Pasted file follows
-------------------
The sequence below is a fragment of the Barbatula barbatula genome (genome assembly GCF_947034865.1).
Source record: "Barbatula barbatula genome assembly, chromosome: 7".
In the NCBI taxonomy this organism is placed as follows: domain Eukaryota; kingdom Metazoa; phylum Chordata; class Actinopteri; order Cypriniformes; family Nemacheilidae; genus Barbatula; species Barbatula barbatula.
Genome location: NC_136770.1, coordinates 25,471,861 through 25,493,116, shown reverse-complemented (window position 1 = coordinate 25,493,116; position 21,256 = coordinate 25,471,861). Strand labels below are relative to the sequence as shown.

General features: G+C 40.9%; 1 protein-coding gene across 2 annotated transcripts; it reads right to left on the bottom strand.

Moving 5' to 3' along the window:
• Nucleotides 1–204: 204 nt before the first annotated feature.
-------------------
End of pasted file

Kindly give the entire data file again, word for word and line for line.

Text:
The sequence below is a fragment of the Barbatula barbatula genome (genome assembly GCF_947034865.1).
Source record: "Barbatula barbatula genome assembly, chromosome: 7".
In the NCBI taxonomy this organism is placed as follows: domain Eukaryota; kingdom Metazoa; phylum Chordata; class Actinopteri; order Cypriniformes; family Nemacheilidae; genus Barbatula; species Barbatula barbatula.
Genome location: NC_136770.1, coordinates 25,471,861 through 25,493,116, shown reverse-complemented (window position 1 = coordinate 25,493,116; position 21,256 = coordinate 25,471,861). Strand labels below are relative to the sequence as shown.

General features: G+C 40.9%; 1 protein-coding gene across 2 annotated transcripts; it reads right to left on the bottom strand.

Moving 5' to 3' along the window:
• Nucleotides 1–204: 204 nt before the first annotated feature.